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I'm currently writing a bash script that uses inotifywait to perform certain actions on a user-supplied list of files and directories.

It has come to my attention that unlike a lot of shell tools, inotifywait is unable to separate output records with \0. This leaves the possibility of injection attacks with specifically crafted, but legal filenames (containing newlines).

I would like to work around this to ensure my script does not introduce any unnecessary vulnerabilities. My approach is as folllows:

  • Ensure all files/paths passed for inotifywait to watch have trailing backslashes removed
  • Format inotifywait output with --format "%e %w%f//" to produce output as follows:
    • <EVENT LIST> <FILE PATH>//
  • Pipe inotifywait output to sed; any // found at the ends of lines with \0
  • Use bash while read loop to read \0-separated records
  • This means after the first record, all following records will have an extra leading newline. This is stripped off
  • Each record may then be split at the first space - before the space is the event list (comma separated as per inotifywait) - and after the space the full pathname associated with the event
#!/bin/bash

shopt -s extglob
watchlist=("${@}")

# Remove trailing slashes from any watchlist elements
watchlist=("${watchlist[@]%%+(/)}")

# Reduce multiple consecutive slashes to singles as per @meuh
watchlist=("${watchlist[@]//+(\/)/\/}")

printf -vnewline "\n"

inotifywait -qrm "${watchlist[@]}" --format "%e %w%f//" | \
    sed -u 's%//$%\x00%' | \
    while IFS= read -r -d '' line; do
        line="${line#${newline}}"
        events="${line%% *}"
        filepath="${line#* }"
        printf "events=%s\nfilepath=%q\n" "$events" "$filepath"
    done

As far as I can tell, this handles file/path names containing funny characters - spaces, newlines, quotes, etc. But it seems like a rather inelegant kludge.

For the purposes of this question, the ${watchlist[]} array is just copied from command-line parameters, but this array may be build otherwise and may contain "funny" characters.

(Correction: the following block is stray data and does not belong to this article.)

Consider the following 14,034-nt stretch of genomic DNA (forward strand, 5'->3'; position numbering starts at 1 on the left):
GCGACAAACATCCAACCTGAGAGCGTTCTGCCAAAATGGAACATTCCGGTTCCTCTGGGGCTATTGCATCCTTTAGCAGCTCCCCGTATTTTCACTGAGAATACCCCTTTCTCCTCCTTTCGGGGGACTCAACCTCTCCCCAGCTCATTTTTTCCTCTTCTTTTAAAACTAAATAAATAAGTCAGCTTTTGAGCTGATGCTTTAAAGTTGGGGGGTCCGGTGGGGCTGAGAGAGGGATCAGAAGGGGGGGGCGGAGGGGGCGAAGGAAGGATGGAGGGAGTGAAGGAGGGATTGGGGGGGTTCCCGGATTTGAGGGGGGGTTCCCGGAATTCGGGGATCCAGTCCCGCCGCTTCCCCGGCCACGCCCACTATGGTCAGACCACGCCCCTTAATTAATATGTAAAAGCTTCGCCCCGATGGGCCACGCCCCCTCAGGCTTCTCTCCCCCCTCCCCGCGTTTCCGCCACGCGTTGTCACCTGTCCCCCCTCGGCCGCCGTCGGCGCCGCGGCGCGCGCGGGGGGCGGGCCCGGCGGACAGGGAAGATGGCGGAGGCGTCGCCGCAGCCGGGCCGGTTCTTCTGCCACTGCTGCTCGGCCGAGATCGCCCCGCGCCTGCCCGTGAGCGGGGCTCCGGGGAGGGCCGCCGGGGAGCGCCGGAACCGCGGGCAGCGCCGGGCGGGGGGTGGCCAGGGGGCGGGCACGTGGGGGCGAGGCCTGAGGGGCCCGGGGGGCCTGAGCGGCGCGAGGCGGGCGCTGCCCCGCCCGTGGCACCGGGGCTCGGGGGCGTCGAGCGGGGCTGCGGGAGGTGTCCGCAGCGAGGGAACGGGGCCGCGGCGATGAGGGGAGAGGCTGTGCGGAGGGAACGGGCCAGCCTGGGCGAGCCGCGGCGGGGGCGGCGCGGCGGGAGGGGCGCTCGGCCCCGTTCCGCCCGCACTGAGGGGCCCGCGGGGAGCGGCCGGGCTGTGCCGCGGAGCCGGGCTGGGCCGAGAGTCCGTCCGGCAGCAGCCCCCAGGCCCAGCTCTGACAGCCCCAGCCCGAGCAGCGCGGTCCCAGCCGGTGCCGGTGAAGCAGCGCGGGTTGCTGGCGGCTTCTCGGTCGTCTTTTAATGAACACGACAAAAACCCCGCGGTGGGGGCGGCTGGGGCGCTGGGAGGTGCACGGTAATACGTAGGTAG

1. Are there any malicious paths that could break this? i.e. make the contents of the $events and $filepath variables be incorrect for any given event?

  2. If this is water-tight, is there any cleaner way to do this?

Note I know I could easily write a program to call inotify_add_watch() and friends to get around this. But for now due to other dependencies I am working in bash.


I've been conflicted on whether to post this here or codereview.SE or even the main so.SE.

2

You would need to sanitize watchlist to replace any // with /. Consider a directory named \nabc (where \n is a newline):

$ mkdir t
$ mkdir t/$'\nabc'
$ touch t/$'\nabc'/x

If passed the directory t//$'\nabc' you will see output with bogus // at the end of lines:

$ inotifywait -m -r t//$'\nabc' --format "%e %w%f//" 
Setting up watches.  Beware: since -r was given, this may take a while!
Watches established.
OPEN t//
abc/x//
ATTRIB t//
abc/x//
CLOSE_WRITE,CLOSE t//
abc/x//

Note, you could also use -c instead of --format to get csv style output, which double-quotes filenames with newlines, but it is harder to parse, and in my case core dumps on the above example.

Example output for -c and touch t/$'new\nfile':

t/,CREATE,"new
file"
  • Thanks, good catch. I've edited this suggestion into my question. – Digital Trauma May 8 '18 at 0:47
  • As for CSV, the inotifywait version I have segfaults for filenames containing newlines in CSV mode. E.g. touch new$'\n'line inotifywait -c new$'\n'line & touch new$'\n'line. Non-CSV mode does not crash with this filename. I built the latest from source and it looks like this crash has been fixed, but unfortunately I'm restricted to an older version on my embedded platform. – Digital Trauma May 8 '18 at 0:56
2

There is fork that supports NUL-delimited output, You can use it like this:

#!/bin/bash

shopt -s extglob
watchlist=("${@}")

# Remove trailing slashes from any watchlist elements
watchlist=("${watchlist[@]%%+(/)}")

printf -vnewline "\n"

inotifywait -qrm "${watchlist[@]}" --format "%e %w%f%0" | \
while IFS= read -r -d '' line; do
    events="${line%% *}"
    filepath="${line#* }"
    printf "events=%s\nfilepath=%q\n" "$events" "$filepath"
done

Note this version does not add newline by default when --format is used.

  • Thanks - unfortunately for now I need to work with the existing inotifywait version in the embedded platform I am working on. Good info though. – Digital Trauma May 8 '18 at 0:37

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